I was listening to the Christmas special of a podcast I enjoy, The EdTech Takeout, on my way to work. They were interviewing individuals about the technology they would like to find under their Christmas tree this year. This made me start thinking about the EdTech items I would love to find on Christmas morning. Below are just some of the items I would want to find.
Rocketbook Wave- This is one item that I learned about by listening to that episode of The EdTech Takeout. I am actually looking to purchase this off of Amazon over the holiday break just because it seems like it would be really cool to have. The notebook set allows you to store all of your writing into a number of different cloud services. At the bottom of each page, there are symbols and a QR code. When you finish writing and you are ready to send your material to the cloud, you can open the app and scan the page. The symbol you mark tells your phone where to send the scanned page. The picture taken is turned into a PDF and sent to your email, Evernote, Dropbox, Google Drive, Slack, etc. On top of that, the notebook can be used up to five times. When it is full, you can put it in the microwave with a cup of water and it will erase the writing. From what I hear, some of the writing may still be detectable if you look for it but when the picture is taken only the most recent writing is visible.
Weebly for Education- If I were a classroom teacher looking to give my students the ability to blog, vlog, or create a website to share their work I would use Weebly for Education. This site gives the teacher their own class webpage along with 40 free student webpage accounts. If you have more than 40 students, which most secondary teachers do, you can purchase additional accounts for $1 each. I just set a classroom teacher up with this today and it cost $80 to get her up to 120 student accounts. It’s a great way to give students a place to show off their work and share their ideas. Privacy settings allow you to make the student sites password protected and comments can be moderated by the teacher. Finally, it is an easy way to introduce students to website building.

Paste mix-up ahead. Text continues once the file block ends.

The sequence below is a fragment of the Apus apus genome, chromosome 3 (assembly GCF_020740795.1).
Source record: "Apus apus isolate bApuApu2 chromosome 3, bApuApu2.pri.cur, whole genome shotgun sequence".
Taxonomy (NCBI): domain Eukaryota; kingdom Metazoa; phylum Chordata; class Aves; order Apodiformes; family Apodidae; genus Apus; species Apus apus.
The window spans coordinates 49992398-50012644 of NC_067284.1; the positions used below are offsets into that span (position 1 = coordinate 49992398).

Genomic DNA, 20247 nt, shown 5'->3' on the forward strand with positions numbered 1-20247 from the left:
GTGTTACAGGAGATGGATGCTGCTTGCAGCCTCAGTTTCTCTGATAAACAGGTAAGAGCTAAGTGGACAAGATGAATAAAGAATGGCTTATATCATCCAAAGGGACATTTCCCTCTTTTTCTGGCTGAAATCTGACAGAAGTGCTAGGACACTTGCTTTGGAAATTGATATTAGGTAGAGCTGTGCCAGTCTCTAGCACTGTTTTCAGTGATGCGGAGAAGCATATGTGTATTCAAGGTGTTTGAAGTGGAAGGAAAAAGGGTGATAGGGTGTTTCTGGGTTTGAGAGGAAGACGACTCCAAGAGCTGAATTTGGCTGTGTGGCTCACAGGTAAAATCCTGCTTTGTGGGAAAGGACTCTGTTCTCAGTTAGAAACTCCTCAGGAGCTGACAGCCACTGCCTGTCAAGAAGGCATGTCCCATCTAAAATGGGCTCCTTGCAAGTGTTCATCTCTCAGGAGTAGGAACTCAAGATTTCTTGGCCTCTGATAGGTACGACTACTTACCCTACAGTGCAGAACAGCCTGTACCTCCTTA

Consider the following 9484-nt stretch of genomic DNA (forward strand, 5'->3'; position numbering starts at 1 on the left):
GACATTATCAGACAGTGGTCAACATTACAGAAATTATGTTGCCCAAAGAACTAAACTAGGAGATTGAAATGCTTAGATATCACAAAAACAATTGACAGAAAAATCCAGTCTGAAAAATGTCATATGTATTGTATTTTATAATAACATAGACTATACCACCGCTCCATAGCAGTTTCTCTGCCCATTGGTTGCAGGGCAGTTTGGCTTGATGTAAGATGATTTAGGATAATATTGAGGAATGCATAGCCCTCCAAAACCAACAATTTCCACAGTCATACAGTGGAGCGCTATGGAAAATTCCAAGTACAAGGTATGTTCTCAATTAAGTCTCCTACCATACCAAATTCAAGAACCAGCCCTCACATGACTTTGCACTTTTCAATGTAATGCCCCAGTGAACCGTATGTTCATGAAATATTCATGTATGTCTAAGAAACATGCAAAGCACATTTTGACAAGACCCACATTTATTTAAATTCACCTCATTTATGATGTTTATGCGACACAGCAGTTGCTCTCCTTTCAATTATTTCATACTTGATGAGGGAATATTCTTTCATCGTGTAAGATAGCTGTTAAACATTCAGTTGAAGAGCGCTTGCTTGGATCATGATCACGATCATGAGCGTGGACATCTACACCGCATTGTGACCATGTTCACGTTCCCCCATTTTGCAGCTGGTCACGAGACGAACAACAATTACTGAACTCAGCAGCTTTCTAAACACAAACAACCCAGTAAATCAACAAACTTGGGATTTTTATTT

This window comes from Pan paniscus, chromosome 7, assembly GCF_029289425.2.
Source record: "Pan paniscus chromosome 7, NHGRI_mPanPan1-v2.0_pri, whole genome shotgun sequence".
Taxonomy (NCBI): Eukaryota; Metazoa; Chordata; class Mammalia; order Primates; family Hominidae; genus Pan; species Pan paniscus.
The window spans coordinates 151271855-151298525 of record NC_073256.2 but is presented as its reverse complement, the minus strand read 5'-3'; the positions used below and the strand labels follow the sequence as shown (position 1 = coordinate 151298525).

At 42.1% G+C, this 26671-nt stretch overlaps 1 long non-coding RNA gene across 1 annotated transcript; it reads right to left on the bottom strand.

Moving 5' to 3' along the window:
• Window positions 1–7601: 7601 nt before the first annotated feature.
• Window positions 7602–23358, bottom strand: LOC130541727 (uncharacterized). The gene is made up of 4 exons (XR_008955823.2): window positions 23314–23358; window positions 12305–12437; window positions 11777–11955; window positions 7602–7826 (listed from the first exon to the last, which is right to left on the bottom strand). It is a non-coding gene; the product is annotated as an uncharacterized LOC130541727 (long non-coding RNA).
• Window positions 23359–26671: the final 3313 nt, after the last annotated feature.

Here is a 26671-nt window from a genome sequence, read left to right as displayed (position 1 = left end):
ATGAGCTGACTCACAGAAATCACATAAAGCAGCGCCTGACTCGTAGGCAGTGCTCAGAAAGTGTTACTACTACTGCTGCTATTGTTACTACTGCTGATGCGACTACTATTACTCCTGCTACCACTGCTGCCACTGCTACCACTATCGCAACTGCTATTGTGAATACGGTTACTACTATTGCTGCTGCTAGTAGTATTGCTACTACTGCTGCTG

Raspberry Pi- I have been dying to find an excuse to buy myself one of these, but I cannot seem to find a project that would require it. The Raspberry Pi is a $35 computer that can hook up to a monitor or tv and a USB keyboard. It can be programed to run simple computing tasks or it can be used to create a multitude of projects. I have seen it (not in person, but online) used to create robots, media centers, alarm clocks, arcade games, and basically a lot of things that look really cool. It’s all in how it is programmed. I would love to see what some of the students in our Makerspace could do with it especially some of the more advanced students during Hour of Code! Of course if I was getting this for Christmas I would also want to see some of the items needed for these types of projects like memory cards, HDMI cable, USB keyboard, a screen, etc.
ISTE and ASCD memberships- These two groups are full of great information, conferences, and ideas but paying for membership can be tough especially for the premium memberships. I would love to get access to everything the highest level of membership has to offer, but I can’t quite justify the cost. While I still sign up for these two great organizations and I fully support them and their right to charge what they need for membership, having my membership paid for as a Christmas gift is definitely something I would like.
Whatever shows up under my tree or in my stocking, I am really looking forward to having time with my family and resting so I can come back to school in January ready to teach, learn, and continue growing.
Today I watched a student go from refusing to participate in an activity to actively engaging with a real smile on his face. We have been using this week to participate in the Hour of Code. Our librarian has put together a great webpage with multiple coding sites and resources that work for students at all coding levels. When the class came in to participate, this student refused to even sit down at a computer. He was finally coaxed into getting on the webpage where he made comments to the effect of "Why are we doing this?" and "This is stupid."